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Cleveland Student Wins Top Prize in Essay Contest

A 9-year-old Cleveland girl landed the top prize in a Major League Baseball essay contest, earning her the chance to spend the day with Jackie Robinson's daughter and throw out the first pitch at the Milwaukee Brewers' game on Tuesday night. Natalie Meiselwitz, a fourth-grader at Cleveland Elementary, won top honors in the 13th annual "Breaking the Barriers" essay contest.

To view a PDF of Natalie's award-winning essay, click HERE.

About 8,000 fourth- through eighth-graders from the U.S., Canada and Puerto Rico sent in essays earlier this year describing the challenges they have faced in life and how they overcame them.

Natalie - whose prize package also includes a laptop computer, a personal visit with Commissioner of Baseball Bud Selig and a trip to the All-Star game in St. Louis this summer - wrote a three-page essay called "Open Heart Surgery."

She detailed the sudden discovery of a heart defect, how she underwent open-heart surgery in December and how she found courage and strength in her family.

"My story is hard to believe, and I write it with tears coming down my face because I am here to tell you the story of me," she wrote. "I am a 9-year-old girl who had her broken heart fixed."

Jackie Breaks The Barrier
Sharon Robinson - who visited Cleveland for an all-school assembly on Tuesday morning - created the essay contest in honor of her father, Jackie Robinson, the first black man to play in the modern era of Major League Baseball.

He debuted with the Brooklyn Dodgers in 1947, ending nearly 64 years of segregation. Baseball players celebrated the 62nd anniversary of his breakthrough earlier this month by hitting the field wearing jerseys bearing Robinson's uniform number 42.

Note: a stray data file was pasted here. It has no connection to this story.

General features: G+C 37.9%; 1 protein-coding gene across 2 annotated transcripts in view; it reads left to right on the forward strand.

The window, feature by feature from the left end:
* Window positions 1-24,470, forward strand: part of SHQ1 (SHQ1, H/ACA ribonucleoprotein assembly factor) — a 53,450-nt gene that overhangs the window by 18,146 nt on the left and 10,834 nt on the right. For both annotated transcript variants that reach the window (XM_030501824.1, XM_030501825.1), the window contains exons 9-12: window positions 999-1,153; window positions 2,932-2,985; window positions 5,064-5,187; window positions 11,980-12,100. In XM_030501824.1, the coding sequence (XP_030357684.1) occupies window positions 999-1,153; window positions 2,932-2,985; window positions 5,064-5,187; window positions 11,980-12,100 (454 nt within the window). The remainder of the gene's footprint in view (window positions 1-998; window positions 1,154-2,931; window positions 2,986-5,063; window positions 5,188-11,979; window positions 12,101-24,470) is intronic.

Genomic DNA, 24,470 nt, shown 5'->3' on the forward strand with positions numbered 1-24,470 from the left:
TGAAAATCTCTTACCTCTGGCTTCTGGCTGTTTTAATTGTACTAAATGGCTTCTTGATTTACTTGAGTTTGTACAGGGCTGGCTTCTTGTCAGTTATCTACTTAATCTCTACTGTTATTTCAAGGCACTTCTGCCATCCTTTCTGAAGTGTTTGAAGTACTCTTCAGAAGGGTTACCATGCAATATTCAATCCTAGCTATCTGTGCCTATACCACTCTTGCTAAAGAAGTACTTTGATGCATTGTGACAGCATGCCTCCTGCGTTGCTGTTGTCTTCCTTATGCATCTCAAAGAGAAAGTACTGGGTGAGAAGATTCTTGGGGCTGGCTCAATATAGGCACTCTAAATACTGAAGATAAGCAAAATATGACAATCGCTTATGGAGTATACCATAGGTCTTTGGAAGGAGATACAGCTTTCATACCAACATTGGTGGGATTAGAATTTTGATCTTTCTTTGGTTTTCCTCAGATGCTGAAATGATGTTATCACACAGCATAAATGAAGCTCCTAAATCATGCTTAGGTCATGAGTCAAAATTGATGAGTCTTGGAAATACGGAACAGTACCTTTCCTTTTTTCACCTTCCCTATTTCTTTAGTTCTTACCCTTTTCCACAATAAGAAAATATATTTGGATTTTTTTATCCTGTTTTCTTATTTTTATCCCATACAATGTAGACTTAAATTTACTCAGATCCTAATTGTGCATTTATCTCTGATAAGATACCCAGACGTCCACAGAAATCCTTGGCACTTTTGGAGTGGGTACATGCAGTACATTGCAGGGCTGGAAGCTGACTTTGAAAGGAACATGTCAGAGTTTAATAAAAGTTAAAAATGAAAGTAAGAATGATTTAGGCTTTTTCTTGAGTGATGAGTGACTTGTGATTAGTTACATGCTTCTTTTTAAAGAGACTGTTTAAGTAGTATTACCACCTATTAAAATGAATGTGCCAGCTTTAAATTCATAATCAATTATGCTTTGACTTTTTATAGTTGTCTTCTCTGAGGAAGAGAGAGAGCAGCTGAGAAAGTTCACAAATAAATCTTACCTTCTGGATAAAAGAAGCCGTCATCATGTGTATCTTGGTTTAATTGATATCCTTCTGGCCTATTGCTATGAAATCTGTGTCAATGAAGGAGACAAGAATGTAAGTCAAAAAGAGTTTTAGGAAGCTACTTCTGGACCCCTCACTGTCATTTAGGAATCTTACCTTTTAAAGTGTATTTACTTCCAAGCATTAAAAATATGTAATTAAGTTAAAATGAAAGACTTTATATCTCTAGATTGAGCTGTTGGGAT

Sharon Robinson, 59, compared Natalie to her father, and called it especially impressive that Natalie kept her sights on her love of her family and her dreams of becoming a doctor.

Jackie Robinson, who fought his own heart troubles and died in 1972 after a heart attack at the age of 53, would have appreciated seeing Natalie overcome a short-term obstacle to reach her long-term goals, Sharon Robinson said.

"The fact that these kids are learning about him, learning about his character, but then translating it to their own lives, I think he would be very, very proud," she said. "He would have adored Natalie."

'A Bonus At The End'
On April 1, Sharon Robinson called Natalie to tell her she won the international contest. Natalie handed the phone to a teacher before screaming.
"I was really happy, and tears of joy were coming down my face," Natalie said. "It's kind of nerve-racking, but yet so cool at the same time."

During her appearance at the school - which also included cameos from the Klement's Famous Racing Sausages mascots - Sharon Robinson spoke about her father's breakthrough, asked the students questions about overcoming their own barriers and read Natalie's essay aloud.

"Breaking the Barriers" uses baseball as a metaphor for life and has reached more than 14 million students. Judges grade essays on how well the students described their barrier and whether the student responded with values like courage, determination, integrity and teamwork.

Donna Meiselwitz, Natalie's mother, wiped tears from her and called the last few months overwhelming. She said she encouraged her daughter to write the essay to vent her feelings after leaving the hospital.

"I never in my wildest dreams - this is just kind of a bonus at the end," Donna Meiselwitz said. "I remember reading it at my desk, and I was crying and I was happy that she put that on paper. She poured her heart into that essay."

Sheboygan Press Article - Kate McGinty

Sheboygan Area School District Press Release
April 28, 2009